Alexander the Grape

Why is Alexander III of Macedon so often referred to as “Alexander the Great”? Some say he earned the title by his military victories, and others say that Alexander was great because he built a large empire. The most enduring legacy of Alexander, though, was not political or military. Alexander’s greatness comes from the establishment of a culture, called “Hellenistic,” that has shaped civilization and history for the last two dozen centuries.

Alexander’ father, Phillip II of Macedon, managed (through a combination of military and diplomatic maneuvers) to bring all the Greek city-states under his control, a feat no leader before him had accomplished. When Phillip was assassinated, a teen-aged Alexander inherited his father’s kingdom. Needing a task significant enough to maintain the unity of Greek and Macedonian entities, Alexander completed his father’s plans to conquer the Persian Empire. Phillip and Alexander could have chosen to expand to the west. They could have controlled the Mediterranean world, overthrowing Rome and Carthage and other Mediterranean cities. Their choice to expand instead to the east was already significant for future world history. But Persia had more wealth and power to grant its conquerors, and it was ripe for the picking. Moreover, Phillip and Alexander could point to the past Persian invasions of Greece—although they predated the birth of anyone alive at that time, and although the Persians lost—as reason enough to return the favor and invade Persia.

Alexander’s conquests took him into Anatolia (now the country of Turkey) and south along the Mediterranean coast. He accomplished the extremely difficult task of laying siege to Trye and capturing that powerful Phoenician city. He also fought the Philistine city of Gaza and razed it. Ancient sources say that Alexander visited Jerusalem and was welcomed into the city, although the accuracy of their accounts has been doubted by some researchers. Then Alexander was welcomed into Egypt, where he was treated not only as a conqueror but also as one of the gods.

Alexander and his army, having stripped the Persian Empire of its western lands, now set out against the Emperor, Darius III. Eventually, Darius was captured and killed. (Alexander married one of his daughters to solidify Alexander’s claim to the Persian throne.) Moving further east, Alexander first laid claim to the eastern parts of the Persian Empire, then tried to expand his power even beyond what the Persians controlled. Eventually, his army resisted the continuing adventure of conquest. One of his contemporary biographers depicts Alexander standing at a river in India, gazing across the river and weeping because land and people existed that he would never rule. Accepting the will of his soldiers, Alexander turned back to the west.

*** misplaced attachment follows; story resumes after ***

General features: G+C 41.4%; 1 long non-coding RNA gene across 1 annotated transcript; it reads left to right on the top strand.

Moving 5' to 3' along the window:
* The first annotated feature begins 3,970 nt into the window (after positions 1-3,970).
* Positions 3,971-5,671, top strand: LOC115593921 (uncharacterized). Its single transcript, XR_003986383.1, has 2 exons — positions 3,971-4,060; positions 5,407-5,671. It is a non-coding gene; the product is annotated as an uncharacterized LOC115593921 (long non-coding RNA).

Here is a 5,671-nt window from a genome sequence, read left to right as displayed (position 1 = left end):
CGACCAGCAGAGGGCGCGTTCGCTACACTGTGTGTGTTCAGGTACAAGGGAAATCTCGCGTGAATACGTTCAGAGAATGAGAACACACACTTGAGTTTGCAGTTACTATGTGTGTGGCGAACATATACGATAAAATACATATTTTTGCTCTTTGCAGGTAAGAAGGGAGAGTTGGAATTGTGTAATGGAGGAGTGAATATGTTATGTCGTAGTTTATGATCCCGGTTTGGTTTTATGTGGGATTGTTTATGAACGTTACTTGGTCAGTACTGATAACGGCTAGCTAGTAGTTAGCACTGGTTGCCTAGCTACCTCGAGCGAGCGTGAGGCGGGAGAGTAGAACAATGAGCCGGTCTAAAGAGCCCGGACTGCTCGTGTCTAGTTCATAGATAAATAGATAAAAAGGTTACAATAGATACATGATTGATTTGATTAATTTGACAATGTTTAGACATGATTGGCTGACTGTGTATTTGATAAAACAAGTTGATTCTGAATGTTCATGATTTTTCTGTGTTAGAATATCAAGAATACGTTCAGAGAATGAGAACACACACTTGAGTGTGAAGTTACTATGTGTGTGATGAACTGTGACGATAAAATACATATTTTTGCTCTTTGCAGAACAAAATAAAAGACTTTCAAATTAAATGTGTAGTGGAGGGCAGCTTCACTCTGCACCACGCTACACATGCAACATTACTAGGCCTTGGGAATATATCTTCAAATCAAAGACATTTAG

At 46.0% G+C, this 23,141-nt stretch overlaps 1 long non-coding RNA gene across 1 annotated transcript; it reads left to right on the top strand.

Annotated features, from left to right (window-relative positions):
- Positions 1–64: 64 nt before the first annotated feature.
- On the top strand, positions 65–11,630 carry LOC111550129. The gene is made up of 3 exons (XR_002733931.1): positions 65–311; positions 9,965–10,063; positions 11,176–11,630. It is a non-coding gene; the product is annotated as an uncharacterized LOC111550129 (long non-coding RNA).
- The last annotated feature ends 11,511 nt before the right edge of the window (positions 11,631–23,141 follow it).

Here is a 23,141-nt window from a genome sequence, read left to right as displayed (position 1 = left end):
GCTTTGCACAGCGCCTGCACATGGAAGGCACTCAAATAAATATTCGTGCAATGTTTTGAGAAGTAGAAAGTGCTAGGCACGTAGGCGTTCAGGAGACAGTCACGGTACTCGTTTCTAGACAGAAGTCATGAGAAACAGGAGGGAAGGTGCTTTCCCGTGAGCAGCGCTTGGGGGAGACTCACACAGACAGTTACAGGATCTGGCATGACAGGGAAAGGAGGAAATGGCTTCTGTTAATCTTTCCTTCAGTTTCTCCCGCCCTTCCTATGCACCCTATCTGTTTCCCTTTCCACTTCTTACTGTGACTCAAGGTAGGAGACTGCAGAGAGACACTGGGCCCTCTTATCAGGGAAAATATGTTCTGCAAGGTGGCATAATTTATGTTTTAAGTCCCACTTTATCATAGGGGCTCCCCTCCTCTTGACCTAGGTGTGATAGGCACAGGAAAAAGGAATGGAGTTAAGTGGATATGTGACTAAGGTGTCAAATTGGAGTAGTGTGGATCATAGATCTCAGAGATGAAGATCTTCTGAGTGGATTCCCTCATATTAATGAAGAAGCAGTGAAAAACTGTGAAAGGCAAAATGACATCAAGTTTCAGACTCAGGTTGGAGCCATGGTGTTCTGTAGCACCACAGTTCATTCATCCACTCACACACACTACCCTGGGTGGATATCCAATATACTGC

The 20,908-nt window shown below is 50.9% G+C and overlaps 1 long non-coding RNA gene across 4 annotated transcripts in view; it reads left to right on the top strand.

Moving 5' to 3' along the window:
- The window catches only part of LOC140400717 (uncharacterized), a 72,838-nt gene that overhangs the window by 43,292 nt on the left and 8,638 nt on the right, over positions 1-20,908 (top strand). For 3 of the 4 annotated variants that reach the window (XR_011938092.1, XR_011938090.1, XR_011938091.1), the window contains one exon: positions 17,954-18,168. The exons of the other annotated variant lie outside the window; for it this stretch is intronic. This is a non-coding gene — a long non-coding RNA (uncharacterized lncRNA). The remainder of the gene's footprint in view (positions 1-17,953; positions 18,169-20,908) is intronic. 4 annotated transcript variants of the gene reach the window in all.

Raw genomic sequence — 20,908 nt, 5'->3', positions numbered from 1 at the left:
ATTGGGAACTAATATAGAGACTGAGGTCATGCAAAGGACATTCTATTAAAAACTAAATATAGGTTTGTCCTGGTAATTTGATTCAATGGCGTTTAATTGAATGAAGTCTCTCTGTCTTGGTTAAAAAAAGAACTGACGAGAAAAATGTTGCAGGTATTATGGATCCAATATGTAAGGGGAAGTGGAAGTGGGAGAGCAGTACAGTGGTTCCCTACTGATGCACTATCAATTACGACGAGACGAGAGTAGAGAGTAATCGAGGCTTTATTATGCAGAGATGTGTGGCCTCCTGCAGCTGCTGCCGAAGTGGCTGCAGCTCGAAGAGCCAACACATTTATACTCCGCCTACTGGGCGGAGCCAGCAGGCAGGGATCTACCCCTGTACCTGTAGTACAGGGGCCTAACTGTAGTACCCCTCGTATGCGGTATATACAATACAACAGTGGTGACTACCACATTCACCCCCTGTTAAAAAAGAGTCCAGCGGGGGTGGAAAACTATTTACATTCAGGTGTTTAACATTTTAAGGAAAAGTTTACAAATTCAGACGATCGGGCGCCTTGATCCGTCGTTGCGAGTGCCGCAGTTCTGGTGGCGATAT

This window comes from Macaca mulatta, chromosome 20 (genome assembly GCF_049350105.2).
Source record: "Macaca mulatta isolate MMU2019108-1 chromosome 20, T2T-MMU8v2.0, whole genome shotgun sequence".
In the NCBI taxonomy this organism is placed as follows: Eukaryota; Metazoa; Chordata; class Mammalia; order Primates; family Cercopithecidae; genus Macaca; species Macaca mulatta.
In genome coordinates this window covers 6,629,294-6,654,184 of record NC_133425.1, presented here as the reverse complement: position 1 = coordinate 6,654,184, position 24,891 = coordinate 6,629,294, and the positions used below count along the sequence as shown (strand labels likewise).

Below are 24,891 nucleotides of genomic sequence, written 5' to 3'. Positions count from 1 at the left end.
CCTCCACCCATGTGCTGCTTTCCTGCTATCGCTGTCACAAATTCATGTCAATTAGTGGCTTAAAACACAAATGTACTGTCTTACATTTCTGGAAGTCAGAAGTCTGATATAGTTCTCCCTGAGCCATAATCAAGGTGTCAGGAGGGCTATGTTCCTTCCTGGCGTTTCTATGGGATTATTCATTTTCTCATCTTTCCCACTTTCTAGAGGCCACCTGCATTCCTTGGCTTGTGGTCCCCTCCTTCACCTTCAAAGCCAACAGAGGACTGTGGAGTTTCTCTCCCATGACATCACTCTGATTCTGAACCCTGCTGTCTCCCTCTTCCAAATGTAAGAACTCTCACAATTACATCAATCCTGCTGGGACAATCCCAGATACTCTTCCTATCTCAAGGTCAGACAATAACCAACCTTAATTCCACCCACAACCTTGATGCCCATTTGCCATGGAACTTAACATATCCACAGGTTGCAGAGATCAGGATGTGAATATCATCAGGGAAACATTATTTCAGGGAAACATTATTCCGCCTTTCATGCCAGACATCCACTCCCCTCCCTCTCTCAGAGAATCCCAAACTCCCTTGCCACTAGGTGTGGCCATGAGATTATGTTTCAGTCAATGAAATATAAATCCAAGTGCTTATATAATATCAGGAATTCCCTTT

Stopping in Babylon, Alexander fell ill and died. Strong evidence suggests that he drank himself to death. Some historians, both ancient and modern, think he may have been poisoned. Others think he died of illness—malaria, botulism, and meningitis have all been proposed. Alexander had an infant son who should have inherited the empire. The generals of Alexander’s army agreed to divide the empire among themselves and rule it on behalf of Alexander IV until the lad was old enough to wield power himself. Mysteriously, the boy died before he could receive his inheritance, and the kingdoms of the generals remained in place for hundreds of years, until Roman power eventually picked them off, one by one.

With Alexander and his armies came Greek philosophy, mathematics, and science. Alexander ordered cities to be built in his conquered lands, bearing his name. Alexandria in Egypt, and other cities elsewhere, became centers of Greek culture surrounded by older African and Asian cultures. The family of Ptolemy in Egypt and of Seleucus in Syria maintained Greek culture while ruling over non-Greeks. Blending Greek thought with older patterns produced a civilization called Hellenistic. This civilization preserved the ideas of Plato, Aristotle, Pythagoras, and other Greeks without erasing the religions, traditions, and cultures of western Asia and northern Africa. Even the Jewish people were transformed by Hellenistic culture, as groups like the Pharisees examined the writings of Moses and the prophets in the fashion of the Axial Age, seeking how to please God through personal obedience and piety, overlooking the more relationship-oriented words of God who had based his covenant on the proposition, “I will be your God, and you will be my people.”

Other nations have produced leaders whom they called “Great.” Few have done more than Alexander, in his brief lifespan, to alter the course of history and to shape the thinking of many peoples and cultures. J.

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